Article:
Password generators are a fantastic tool. None of us should reuse passwords, and what we tend to come up with off the top of our heads isn’t as hack-proof as we’d like to think. However, not all password generators are secure. So when it comes to the question of using any old online password generator, our immediate gut reaction is a resounding “NO!”
That said, it depends. Secure password generators, like those connected to password managers, use cryptographically secure pseudo-random number generators or have offline functionality so that you can generate passwords to your heart's content without the risk of anyone sneaking a look through your Internet connection.
Why are password generators only pseudo-random? Because they use algorithms. Computers can’t actually be random—they need a seed number to kickstart the algorithm. All results seem randomized, but they actually aren’t.
“Password managers and other computer programs use what's called a pseudo-random algorithm. This algorithm starts with a number called a seed. The algorithm processes the seed and gets a new number with no traceable connection to the old, and the new number becomes the next seed. The original seed never turns up again until every other number has come up. If the seed was a 32-bit integer, that means the algorithm would run through 4,294,967,295 other numbers before a repeat.”–PCMag
Which Password Generators Are Secure?
If you’re using a random site that popped up in your first Google results, we advise that you run. For basic cybersecurity reasons, you don’t know the website and who might be monitoring it on the sly. You don’t know if they’re keeping your data and storing passwords in a very hackable HQ server. And you probably didn’t check if the website in question is using a regular pseudo-random number generator or a cryptographically secure pseudo-random number generator. While we don’t normally advise believing any random technical mumbo jumbo descriptors you see, let us just say that secure password managers use the latter, while an SSL-less website with a name like “SUPER SECURE PASSWORD GENERATOR” likely does not.
There are also offline password generators out there, like this one. You pull it up, disconnect from the Internet, do your thing, and clear your cache before reconnecting. You could also create your own random password generator if you’re skeptical of Internet security standards and have the time to do so.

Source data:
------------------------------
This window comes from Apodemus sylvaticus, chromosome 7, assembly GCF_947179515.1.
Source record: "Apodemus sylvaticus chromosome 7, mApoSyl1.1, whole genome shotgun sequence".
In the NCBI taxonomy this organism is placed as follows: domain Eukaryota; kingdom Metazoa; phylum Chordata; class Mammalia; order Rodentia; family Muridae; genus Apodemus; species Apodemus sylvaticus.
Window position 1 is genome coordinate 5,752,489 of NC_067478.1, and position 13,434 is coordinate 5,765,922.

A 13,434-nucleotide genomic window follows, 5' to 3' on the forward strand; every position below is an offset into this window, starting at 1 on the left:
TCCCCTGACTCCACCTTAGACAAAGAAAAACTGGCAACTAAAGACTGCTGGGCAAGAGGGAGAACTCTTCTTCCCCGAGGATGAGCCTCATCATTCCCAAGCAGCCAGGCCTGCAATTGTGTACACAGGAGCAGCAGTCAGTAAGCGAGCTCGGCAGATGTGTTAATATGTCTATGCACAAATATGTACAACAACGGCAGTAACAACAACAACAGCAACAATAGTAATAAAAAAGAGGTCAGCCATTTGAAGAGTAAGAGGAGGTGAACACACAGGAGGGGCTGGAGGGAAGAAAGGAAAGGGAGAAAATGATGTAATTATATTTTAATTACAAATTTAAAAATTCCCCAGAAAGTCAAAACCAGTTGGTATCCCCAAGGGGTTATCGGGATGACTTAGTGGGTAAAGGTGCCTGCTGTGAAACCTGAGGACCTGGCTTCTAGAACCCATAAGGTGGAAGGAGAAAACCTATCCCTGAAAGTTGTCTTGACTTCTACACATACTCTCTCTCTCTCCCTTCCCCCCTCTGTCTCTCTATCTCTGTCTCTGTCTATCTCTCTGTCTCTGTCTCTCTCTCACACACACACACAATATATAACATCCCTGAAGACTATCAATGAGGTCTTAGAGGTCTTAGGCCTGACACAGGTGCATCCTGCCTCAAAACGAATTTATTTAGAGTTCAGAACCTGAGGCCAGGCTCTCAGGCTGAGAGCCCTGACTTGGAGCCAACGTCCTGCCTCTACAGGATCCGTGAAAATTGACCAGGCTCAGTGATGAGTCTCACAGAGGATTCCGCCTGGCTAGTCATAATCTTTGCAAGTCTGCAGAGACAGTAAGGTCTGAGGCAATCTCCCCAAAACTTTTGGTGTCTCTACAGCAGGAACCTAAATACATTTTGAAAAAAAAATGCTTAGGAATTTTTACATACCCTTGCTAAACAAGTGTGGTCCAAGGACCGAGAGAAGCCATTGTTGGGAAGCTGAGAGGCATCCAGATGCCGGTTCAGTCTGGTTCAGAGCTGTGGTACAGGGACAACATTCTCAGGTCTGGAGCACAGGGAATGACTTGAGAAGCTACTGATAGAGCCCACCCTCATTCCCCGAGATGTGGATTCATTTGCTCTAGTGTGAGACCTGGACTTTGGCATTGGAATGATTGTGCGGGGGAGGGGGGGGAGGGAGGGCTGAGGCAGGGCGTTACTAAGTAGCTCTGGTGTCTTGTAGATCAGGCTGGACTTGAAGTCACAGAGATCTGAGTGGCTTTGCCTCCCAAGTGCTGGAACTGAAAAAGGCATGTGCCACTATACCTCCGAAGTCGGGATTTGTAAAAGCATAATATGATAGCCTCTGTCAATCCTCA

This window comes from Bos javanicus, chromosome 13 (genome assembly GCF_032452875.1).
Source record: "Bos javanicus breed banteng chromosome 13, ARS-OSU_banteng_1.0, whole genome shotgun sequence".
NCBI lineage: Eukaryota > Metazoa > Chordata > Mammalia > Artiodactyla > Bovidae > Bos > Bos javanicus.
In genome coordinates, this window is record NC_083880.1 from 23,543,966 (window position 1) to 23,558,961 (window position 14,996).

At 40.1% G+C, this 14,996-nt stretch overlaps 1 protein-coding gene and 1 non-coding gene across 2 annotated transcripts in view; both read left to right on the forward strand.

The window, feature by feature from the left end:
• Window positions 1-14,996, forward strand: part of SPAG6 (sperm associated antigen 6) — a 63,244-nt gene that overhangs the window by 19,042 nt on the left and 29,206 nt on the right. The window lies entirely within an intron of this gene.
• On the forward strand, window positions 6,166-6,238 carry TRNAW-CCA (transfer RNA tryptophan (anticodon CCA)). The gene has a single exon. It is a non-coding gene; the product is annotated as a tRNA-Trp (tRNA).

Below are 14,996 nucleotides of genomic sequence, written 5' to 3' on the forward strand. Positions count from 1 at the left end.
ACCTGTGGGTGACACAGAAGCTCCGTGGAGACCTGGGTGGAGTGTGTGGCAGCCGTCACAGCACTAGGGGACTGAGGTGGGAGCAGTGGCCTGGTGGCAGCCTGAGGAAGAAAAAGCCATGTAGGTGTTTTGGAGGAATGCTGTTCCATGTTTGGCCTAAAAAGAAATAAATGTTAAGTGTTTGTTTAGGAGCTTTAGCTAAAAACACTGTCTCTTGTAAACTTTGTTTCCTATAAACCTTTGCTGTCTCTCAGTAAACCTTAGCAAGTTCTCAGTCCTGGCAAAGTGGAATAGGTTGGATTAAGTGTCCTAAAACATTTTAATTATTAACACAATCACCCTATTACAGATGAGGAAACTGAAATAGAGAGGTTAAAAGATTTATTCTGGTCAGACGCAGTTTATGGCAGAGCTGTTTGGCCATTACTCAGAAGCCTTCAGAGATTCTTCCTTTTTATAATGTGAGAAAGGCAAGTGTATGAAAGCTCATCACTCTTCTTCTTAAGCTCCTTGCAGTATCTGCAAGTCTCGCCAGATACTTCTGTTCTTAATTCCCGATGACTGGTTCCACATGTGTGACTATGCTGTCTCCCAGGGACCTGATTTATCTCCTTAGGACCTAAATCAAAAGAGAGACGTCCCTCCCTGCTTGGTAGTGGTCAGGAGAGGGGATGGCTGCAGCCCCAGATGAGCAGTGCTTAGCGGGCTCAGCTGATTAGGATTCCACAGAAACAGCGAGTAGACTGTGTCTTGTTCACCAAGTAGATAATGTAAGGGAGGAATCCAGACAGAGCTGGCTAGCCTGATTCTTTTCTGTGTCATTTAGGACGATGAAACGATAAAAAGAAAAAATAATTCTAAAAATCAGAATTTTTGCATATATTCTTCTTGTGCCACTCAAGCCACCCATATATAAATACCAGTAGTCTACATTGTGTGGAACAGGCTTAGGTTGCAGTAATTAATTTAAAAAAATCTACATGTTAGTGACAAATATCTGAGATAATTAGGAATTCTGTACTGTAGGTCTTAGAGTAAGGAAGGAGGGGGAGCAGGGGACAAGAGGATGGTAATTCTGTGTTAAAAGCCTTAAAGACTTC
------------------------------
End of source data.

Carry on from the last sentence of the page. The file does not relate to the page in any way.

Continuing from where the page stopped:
How to Use a Password Generator
Password generators give you a lot of options before spitting out a string of characters. You can choose length, character type, and whether you want it to be fairly memorable or readable. Granted, using a password manager in the first place means you can make intense passwords without having to worry about remembering them. Take the LastPass generator, for example:
Experts often recommend an 8-character password at a minimum. Like with most professionally recommended minimums, you probably want to go higher. LastPass opens the generator with the length set to 20, but 16 characters is a good bet—for passphrases, this comes out to 3 or 4 words unless you’re going for a Scrabble high score. Another reason for extra length in randomly generated passwords? You don’t know how the generator is set up to work. It may have unseen settings that make the generated password significantly less random than it appears. As PCMag continues in their blog linked above, some generators are set to use all character types available: uppercase, lowercase, numbers, and symbols. The shorter your password, the fewer options possible:
“There are 40,960,000 possible four-character passwords, drawing from a collection of 80 characters. But some password generators force selection of at least one from each type of character, and that shaves down the possibilities drastically...our 40 million possibilities dwindle to 1,209,600.
Using all character sets is a necessity for many websites. To avoid letting that requirement shrink your password pool, set the password length high. When the password is long enough, the effect of forcing all character types becomes negligible.” —PCMag
What Is a Passphrase?
Passphrases are strings of random words used as passwords. They’re hard to randomly guess but easy to remember. You could use the name of your cat with zeroes for o’s and some random punctuation on the end and think you have a strong password. But everyone knows the common substitutions, and how likely are you to remember which random punctuation you threw in there, anyway? This XKCD classic is regularly circulated for a reason:
Another memorable passphrase example could be something like “person woman camera tv,” but we wouldn’t recommend that specific example as a secure choice.
Humans are terrible at randomization. Odds are, your choice of a passphrase is going to be fairly crackable. Luckily, some password managers, like 1Password, include a passphrase generator feature in their usual password generator tools. Or you could have some fun and roll the dice for a truly random outcome, and open a book to the page number you rolled and pick the first decently long word you see. (Okay, “fun” could be in the eye of the beholder in this situation.) Another option is a mnemonic device for remembering an otherwise nondescript phrase.